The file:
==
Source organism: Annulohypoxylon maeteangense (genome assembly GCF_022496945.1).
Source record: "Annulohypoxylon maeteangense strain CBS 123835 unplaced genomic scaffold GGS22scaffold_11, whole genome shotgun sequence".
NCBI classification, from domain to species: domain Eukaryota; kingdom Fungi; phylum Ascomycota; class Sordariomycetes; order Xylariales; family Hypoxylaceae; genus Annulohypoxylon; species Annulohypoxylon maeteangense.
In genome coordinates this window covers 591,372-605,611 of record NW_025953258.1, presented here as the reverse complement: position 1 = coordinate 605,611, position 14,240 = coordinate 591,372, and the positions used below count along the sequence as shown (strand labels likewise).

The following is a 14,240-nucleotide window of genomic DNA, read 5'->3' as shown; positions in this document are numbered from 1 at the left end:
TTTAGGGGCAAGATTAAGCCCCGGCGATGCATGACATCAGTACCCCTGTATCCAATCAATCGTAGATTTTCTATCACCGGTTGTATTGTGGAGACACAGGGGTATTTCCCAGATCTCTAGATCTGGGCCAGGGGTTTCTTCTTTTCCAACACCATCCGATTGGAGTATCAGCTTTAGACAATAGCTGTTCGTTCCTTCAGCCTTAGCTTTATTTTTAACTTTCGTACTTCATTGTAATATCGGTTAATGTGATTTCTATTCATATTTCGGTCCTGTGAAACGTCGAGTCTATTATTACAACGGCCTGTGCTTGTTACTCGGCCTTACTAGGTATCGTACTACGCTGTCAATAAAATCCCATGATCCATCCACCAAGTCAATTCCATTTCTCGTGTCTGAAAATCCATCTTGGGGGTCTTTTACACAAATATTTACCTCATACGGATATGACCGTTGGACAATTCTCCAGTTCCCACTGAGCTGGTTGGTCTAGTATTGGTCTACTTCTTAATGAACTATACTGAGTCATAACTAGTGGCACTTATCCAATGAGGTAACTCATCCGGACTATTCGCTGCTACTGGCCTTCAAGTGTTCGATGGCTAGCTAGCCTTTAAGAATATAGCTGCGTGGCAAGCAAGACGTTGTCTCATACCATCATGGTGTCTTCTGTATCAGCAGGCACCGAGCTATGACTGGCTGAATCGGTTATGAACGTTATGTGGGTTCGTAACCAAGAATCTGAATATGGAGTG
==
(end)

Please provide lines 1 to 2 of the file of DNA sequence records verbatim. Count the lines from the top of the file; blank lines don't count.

Source organism: Annulohypoxylon maeteangense (genome assembly GCF_022496945.1).
Source record: "Annulohypoxylon maeteangense strain CBS 123835 unplaced genomic scaffold GGS22scaffold_11, whole genome shotgun sequence".